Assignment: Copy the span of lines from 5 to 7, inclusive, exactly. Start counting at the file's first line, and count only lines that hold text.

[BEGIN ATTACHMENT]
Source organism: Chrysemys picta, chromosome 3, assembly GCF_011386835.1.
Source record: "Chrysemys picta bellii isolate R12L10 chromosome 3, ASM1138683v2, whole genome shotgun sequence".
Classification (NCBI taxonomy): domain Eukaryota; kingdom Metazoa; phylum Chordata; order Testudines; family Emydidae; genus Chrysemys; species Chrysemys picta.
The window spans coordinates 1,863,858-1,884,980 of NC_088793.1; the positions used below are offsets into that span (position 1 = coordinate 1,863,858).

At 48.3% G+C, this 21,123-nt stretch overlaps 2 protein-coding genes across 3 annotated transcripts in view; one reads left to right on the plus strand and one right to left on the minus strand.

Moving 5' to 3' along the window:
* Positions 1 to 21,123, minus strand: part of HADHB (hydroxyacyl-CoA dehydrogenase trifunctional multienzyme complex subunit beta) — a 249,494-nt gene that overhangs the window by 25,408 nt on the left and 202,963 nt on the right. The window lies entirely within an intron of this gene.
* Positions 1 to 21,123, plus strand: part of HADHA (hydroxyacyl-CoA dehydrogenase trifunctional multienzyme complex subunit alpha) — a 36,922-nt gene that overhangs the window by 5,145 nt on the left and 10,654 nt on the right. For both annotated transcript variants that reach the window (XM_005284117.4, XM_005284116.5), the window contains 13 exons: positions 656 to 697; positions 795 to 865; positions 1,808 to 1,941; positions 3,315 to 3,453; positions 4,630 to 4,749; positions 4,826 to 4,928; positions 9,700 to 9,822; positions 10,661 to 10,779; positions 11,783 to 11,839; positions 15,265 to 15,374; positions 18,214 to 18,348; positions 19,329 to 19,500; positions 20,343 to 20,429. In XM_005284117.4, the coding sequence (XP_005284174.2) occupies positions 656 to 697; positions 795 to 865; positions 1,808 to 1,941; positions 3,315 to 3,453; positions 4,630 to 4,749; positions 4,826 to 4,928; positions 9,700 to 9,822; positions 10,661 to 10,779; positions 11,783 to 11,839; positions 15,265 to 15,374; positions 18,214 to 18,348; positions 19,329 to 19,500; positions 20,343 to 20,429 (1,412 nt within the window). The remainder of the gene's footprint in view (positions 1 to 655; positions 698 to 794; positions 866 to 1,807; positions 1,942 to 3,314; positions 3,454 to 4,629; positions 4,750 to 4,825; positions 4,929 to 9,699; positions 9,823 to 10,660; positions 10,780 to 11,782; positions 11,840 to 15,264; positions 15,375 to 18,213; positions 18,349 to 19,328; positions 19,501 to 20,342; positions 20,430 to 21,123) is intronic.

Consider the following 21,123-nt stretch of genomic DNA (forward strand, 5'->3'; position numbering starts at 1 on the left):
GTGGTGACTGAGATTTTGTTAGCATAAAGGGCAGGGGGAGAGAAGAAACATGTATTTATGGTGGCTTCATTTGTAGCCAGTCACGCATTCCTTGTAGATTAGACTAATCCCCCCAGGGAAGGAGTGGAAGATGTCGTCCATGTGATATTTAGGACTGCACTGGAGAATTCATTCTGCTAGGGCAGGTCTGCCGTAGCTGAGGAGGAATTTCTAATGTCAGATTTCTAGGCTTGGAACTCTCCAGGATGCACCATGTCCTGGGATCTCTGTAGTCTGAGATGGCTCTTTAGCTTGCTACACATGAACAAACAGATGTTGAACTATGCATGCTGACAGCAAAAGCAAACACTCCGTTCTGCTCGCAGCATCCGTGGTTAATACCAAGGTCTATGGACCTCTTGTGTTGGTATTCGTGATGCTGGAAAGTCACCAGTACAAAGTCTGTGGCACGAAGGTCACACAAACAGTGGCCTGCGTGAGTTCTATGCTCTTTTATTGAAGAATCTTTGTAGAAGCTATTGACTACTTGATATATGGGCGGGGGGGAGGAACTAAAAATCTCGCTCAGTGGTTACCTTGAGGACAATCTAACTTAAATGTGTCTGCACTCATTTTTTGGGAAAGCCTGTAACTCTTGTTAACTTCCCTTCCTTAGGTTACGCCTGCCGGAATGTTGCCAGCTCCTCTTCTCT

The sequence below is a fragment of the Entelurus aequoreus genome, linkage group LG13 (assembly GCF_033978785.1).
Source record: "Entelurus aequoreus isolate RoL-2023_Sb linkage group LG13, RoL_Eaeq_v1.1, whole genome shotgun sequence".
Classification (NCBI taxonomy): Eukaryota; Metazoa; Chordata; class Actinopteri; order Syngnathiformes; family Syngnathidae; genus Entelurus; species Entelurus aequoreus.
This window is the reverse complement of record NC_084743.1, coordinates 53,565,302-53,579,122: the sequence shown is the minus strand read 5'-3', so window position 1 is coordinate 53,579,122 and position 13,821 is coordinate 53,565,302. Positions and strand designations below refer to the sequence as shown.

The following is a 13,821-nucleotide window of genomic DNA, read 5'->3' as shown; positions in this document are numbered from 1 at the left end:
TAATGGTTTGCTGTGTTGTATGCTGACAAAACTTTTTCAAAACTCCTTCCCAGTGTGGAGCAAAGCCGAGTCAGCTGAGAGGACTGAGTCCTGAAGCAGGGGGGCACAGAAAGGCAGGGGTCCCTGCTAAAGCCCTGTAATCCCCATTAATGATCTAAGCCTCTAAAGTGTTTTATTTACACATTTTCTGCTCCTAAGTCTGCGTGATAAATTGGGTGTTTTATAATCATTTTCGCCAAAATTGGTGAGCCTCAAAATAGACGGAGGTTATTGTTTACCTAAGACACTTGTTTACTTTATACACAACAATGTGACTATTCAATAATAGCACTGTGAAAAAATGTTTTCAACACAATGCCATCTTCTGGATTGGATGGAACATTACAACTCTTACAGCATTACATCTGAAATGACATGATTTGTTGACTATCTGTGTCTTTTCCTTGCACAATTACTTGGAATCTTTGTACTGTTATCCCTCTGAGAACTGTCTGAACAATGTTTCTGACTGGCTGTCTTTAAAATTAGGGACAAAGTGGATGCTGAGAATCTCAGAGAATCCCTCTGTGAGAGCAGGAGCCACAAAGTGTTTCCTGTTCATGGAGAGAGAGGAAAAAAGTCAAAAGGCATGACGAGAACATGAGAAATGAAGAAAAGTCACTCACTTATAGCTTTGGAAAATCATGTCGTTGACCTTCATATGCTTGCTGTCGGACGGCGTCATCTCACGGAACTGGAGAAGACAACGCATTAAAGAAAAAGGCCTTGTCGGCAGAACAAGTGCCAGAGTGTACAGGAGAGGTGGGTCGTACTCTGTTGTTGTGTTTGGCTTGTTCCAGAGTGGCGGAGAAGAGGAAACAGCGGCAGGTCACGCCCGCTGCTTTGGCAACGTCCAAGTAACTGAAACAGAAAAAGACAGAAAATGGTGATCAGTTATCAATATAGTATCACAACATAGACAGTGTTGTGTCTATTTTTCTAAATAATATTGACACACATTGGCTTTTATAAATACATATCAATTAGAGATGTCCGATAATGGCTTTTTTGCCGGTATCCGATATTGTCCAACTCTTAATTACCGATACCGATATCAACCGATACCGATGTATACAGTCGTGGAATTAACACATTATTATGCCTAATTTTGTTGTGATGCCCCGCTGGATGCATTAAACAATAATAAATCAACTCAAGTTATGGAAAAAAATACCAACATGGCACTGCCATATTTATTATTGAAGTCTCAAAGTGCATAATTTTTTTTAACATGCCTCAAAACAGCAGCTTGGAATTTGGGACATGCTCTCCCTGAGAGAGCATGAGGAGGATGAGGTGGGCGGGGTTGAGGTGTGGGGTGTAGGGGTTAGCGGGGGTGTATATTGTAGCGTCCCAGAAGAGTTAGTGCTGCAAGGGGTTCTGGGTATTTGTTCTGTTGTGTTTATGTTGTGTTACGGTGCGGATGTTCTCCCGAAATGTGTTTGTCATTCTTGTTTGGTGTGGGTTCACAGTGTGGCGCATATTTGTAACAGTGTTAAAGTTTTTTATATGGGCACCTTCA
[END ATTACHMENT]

At 48.3% G+C, this 21,123-nt stretch overlaps 2 protein-coding genes across 3 annotated transcripts in view; one reads left to right on the plus strand and one right to left on the minus strand.

Moving 5' to 3' along the window:
* Positions 1 to 21,123, minus strand: part of HADHB (hydroxyacyl-CoA dehydrogenase trifunctional multienzyme complex subunit beta) — a 249,494-nt gene that overhangs the window by 25,408 nt on the left and 202,963 nt on the right. The window lies entirely within an intron of this gene.